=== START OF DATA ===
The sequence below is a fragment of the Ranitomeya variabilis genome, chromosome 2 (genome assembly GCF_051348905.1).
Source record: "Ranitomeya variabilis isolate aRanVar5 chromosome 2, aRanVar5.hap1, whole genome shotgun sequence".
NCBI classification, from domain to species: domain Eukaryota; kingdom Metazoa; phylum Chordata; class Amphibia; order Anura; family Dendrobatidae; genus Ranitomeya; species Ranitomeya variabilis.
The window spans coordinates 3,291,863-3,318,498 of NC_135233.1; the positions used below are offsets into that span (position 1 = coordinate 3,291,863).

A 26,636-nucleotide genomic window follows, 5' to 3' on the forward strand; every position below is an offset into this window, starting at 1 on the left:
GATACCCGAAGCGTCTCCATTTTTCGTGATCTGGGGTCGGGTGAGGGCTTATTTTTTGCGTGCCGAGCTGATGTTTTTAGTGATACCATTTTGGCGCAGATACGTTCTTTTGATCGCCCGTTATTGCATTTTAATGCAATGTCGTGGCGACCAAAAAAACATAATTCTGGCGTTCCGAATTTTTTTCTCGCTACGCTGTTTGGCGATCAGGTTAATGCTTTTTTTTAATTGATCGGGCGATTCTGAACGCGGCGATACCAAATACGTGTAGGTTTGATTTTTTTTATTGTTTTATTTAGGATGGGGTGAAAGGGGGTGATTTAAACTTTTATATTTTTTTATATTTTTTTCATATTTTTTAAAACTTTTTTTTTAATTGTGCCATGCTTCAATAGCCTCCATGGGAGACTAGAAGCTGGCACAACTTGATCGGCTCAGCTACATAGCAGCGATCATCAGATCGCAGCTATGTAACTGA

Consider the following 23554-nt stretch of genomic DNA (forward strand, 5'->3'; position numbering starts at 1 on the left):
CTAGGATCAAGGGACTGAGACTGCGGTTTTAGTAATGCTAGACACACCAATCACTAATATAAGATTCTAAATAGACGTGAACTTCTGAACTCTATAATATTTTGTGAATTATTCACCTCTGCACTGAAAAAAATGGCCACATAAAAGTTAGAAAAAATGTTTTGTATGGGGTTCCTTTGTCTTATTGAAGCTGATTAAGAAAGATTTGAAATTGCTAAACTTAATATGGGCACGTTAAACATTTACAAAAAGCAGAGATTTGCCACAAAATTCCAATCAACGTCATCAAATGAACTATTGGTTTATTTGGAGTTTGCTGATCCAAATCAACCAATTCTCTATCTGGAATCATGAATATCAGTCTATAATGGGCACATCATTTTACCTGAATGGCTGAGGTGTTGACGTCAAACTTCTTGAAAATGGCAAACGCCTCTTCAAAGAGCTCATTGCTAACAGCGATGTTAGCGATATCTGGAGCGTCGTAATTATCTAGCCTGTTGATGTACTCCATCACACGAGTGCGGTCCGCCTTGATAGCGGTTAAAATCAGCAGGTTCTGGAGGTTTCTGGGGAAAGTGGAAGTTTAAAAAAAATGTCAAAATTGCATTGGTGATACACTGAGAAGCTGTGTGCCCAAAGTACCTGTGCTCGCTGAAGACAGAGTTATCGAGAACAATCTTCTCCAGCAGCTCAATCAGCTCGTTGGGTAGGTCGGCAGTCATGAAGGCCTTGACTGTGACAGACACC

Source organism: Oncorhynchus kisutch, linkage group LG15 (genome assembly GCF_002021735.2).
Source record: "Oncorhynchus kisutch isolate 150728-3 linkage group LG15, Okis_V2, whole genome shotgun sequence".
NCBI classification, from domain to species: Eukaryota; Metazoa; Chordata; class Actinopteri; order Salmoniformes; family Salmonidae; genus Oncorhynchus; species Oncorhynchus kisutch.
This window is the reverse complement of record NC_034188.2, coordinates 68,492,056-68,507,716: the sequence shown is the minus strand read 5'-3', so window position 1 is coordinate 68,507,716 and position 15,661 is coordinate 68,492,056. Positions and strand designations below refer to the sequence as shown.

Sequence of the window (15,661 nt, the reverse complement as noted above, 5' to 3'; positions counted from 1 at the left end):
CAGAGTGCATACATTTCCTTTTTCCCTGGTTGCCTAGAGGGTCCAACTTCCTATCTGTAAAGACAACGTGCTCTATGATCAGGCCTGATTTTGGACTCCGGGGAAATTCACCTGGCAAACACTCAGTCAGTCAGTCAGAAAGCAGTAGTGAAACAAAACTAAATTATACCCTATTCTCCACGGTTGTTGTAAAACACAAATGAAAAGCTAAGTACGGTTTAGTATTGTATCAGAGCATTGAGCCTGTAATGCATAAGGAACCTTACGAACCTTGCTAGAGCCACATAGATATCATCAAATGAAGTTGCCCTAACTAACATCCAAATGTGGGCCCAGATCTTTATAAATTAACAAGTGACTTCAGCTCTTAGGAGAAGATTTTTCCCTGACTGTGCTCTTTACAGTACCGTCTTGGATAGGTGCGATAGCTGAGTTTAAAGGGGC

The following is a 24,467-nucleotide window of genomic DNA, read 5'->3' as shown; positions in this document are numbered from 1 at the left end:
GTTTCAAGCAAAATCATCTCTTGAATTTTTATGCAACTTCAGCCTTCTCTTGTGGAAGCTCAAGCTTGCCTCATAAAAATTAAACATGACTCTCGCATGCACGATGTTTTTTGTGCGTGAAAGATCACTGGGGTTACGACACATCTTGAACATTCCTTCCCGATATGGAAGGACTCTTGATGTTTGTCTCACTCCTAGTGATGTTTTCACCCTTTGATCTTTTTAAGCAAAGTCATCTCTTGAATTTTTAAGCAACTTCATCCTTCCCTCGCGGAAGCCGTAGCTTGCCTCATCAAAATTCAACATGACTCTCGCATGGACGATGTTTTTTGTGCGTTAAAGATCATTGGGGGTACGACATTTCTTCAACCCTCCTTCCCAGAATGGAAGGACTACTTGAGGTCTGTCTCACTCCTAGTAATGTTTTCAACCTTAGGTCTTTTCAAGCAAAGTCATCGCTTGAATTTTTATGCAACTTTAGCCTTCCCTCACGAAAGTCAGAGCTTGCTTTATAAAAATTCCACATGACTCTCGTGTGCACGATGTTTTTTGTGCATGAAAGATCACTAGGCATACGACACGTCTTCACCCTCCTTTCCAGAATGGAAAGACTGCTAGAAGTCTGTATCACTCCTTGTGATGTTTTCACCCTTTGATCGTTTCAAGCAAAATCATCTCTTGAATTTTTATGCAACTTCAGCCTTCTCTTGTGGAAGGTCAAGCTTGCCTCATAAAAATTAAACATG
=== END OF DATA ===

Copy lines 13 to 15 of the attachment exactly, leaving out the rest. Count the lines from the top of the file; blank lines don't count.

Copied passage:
Sequence of the window (15,661 nt, the reverse complement as noted above, 5' to 3'; positions counted from 1 at the left end):
CAGAGTGCATACATTTCCTTTTTCCCTGGTTGCCTAGAGGGTCCAACTTCCTATCTGTAAAGACAACGTGCTCTATGATCAGGCCTGATTTTGGACTCCGGGGAAATTCACCTGGCAAACACTCAGTCAGTCAGTCAGAAAGCAGTAGTGAAACAAAACTAAATTATACCCTATTCTCCACGGTTGTTGTAAAACACAAATGAAAAGCTAAGTACGGTTTAGTATTGTATCAGAGCATTGAGCCTGTAATGCATAAGGAACCTTACGAACCTTGCTAGAGCCACATAGATATCATCAAATGAAGTTGCCCTAACTAACATCCAAATGTGGGCCCAGATCTTTATAAATTAACAAGTGACTTCAGCTCTTAGGAGAAGATTTTTCCCTGACTGTGCTCTTTACAGTACCGTCTTGGATAGGTGCGATAGCTGAGTTTAAAGGGGC

The following is a 24,467-nucleotide window of genomic DNA, read 5'->3' as shown; positions in this document are numbered from 1 at the left end: